Seventy years ago, Aaron Sorkin would have been screenwriter to the giants - a writer who can write eloquent dialogue beyond our wildest imaginings, capable of fusing humor and sadness together as firmly as a diamond; capable in the right mood of Shakespearean eloquence and Chekhovian pathos. Seventy years ago he would have been a creenwriter of choice to Hitchcock, Welles, Ford, Hawks, Capra, Lubitsch, Wilder, Cukor, Huston, Minelli, Ray, Sirk, and would have made better movies for them all (Oh dear, I sound like an Aaron Sorkin screenplay).
The studio system was far from perfect, it was a factory which churned out product for a focused grouped audience on schedule. Whether good or bad, the product must come out on time. No envelopes were pushed except by mistake, and studio heads did everything they could to drive difficult talent out from the industry. But Golden Age Hollywood also nurtured talent from cradle to grave - if you exhibited talent, there was always steady employment. In 1935, a young writer with Sorkin’s talent would be personally supervised by Irving Thalberg and David O. Selznick, and producers like them would consider it a mission for him to create the best possible product for their pictures. The studio system did not produce most of the greatest movies ever made, but they cared about their product in ways most studios today can never be bothered with, and as a result produced a stunning amount of damn good movies. Some greater movies may have been made later, but so did a lot of far worse ones.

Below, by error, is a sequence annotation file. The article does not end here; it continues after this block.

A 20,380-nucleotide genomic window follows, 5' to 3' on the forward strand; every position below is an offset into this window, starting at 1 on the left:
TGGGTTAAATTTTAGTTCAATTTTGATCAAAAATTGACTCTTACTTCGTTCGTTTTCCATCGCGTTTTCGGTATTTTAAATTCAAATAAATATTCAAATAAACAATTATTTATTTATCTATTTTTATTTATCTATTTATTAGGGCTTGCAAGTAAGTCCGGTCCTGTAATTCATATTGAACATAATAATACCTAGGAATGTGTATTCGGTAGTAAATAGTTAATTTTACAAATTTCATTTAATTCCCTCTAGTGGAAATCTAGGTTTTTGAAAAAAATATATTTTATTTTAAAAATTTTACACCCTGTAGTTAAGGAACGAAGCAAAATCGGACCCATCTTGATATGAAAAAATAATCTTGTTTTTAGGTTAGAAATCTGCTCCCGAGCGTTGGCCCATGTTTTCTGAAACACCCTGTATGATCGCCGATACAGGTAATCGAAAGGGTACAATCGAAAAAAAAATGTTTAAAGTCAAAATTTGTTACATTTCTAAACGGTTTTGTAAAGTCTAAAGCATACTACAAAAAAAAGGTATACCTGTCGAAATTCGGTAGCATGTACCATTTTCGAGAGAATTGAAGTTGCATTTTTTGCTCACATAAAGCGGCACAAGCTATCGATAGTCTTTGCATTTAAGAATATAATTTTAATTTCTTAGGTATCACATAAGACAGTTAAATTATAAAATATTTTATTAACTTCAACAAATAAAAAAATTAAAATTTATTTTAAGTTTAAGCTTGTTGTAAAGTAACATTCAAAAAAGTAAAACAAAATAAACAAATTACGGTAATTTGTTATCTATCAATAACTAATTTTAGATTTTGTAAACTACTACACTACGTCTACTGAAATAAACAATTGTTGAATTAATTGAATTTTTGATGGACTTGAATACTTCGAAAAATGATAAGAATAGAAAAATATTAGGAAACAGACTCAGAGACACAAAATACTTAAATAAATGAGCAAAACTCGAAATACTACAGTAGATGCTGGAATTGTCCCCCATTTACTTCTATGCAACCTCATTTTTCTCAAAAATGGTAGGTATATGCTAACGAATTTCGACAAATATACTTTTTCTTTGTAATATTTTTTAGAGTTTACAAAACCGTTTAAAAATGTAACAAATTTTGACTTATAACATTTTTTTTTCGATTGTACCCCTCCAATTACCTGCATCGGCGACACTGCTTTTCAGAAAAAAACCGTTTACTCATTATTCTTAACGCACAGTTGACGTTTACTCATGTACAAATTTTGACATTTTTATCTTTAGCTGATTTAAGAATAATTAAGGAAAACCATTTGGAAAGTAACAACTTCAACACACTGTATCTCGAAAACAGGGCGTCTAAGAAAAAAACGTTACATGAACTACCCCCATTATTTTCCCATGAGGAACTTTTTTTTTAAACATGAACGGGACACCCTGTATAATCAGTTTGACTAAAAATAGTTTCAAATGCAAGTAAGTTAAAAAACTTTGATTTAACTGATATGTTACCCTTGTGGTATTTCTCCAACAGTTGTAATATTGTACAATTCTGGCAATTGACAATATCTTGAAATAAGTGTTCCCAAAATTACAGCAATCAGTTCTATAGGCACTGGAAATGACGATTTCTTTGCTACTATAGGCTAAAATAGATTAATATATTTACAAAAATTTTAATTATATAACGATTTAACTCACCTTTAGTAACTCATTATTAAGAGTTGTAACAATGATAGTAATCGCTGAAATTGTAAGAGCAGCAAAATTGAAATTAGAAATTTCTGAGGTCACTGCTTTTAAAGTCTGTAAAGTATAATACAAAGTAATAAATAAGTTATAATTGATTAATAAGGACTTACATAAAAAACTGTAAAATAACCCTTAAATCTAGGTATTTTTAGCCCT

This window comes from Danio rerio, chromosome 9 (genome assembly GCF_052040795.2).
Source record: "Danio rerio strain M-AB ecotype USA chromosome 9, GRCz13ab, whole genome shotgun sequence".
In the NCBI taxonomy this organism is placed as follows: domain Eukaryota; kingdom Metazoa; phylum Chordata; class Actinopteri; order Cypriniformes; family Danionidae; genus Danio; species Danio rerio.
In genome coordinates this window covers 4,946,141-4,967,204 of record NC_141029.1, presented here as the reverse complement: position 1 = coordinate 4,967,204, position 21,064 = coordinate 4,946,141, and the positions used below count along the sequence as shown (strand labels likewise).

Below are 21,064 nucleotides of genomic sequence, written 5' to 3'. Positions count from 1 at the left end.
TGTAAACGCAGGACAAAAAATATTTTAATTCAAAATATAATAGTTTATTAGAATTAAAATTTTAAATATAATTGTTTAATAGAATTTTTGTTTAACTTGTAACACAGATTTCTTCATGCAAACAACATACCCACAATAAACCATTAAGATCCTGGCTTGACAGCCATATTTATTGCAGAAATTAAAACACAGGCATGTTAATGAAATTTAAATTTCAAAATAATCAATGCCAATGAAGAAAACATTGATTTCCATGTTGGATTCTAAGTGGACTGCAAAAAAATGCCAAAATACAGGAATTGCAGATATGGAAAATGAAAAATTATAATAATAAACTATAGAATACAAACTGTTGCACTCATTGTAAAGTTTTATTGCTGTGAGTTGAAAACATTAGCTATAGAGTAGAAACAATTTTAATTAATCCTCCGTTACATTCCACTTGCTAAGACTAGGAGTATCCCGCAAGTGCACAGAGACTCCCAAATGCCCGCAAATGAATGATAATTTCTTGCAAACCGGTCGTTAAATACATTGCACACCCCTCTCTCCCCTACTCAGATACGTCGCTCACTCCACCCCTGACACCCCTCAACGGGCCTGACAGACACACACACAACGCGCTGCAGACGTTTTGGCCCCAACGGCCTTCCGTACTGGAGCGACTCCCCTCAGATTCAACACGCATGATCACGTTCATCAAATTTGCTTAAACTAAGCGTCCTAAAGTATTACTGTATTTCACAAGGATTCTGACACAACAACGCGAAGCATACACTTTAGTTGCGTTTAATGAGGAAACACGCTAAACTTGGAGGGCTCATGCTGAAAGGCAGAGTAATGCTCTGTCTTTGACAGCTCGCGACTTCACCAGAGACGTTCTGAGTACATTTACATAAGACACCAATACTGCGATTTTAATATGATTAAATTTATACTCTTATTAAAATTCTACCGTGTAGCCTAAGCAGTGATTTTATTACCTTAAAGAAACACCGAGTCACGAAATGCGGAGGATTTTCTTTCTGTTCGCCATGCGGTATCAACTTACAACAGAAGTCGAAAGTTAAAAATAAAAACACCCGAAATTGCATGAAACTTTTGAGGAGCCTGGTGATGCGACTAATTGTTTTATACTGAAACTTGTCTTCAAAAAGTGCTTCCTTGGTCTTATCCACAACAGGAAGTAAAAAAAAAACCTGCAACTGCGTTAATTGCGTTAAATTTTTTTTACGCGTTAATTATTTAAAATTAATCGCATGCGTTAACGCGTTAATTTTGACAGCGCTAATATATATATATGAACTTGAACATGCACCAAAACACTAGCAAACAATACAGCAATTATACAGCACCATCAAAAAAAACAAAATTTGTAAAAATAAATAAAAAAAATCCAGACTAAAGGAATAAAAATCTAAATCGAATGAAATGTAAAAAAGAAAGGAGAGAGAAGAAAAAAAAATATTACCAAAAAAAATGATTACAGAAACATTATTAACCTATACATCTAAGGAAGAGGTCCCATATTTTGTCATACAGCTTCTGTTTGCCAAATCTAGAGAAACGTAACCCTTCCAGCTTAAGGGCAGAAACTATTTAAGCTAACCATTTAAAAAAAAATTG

How many contemporary writers of Sorkin’s talent find those types of opportunities? Today’s screenwriters, like everybody else in Hollywood, are free agents; forced to claw their way to the top because there is no mechanism in place to ensure that talent will ever get the opportunity it deserves. And when a talented person is lucky enough to be promoted up the food chain, there are scant people to navigate him on the journey to utilize his talent.
In so many cases, Aaron Sorkin teleplays can be viewed as recreations of the studio system - or any other functional workplace. His shows derive their interest from watching benevolent places where authority figures can always tell us what is right, and derive their danger from less benevolent people standing in their way. Would that Aaron Sorkin worked in the studio system..., a screenwriter and script doctor of genius who could write on order for whatever situation Hawks and Hitchcock demanded.
Aaron Sorkin writes romances about people who do bold, innovative, extraordinary things. Yet the manner in which he writes about them is as artistically timid, conservative, manipulative, and formulaic as words can possibly be. Through television, artists like David Chase, Matthew Weiner, and Larry David may have created the American literature of our age and expanded the capacity of human thought in ways we still can’t imagine. Aaron Sorkin uses his gift to recreate a formula best used seventy years in the past. He is an extraordinary artisan, perhaps the most extraordinary wordsmith on television, ever, or on any screen. Yet like any competent artisan, he is in dire need of a great artist’s guidance.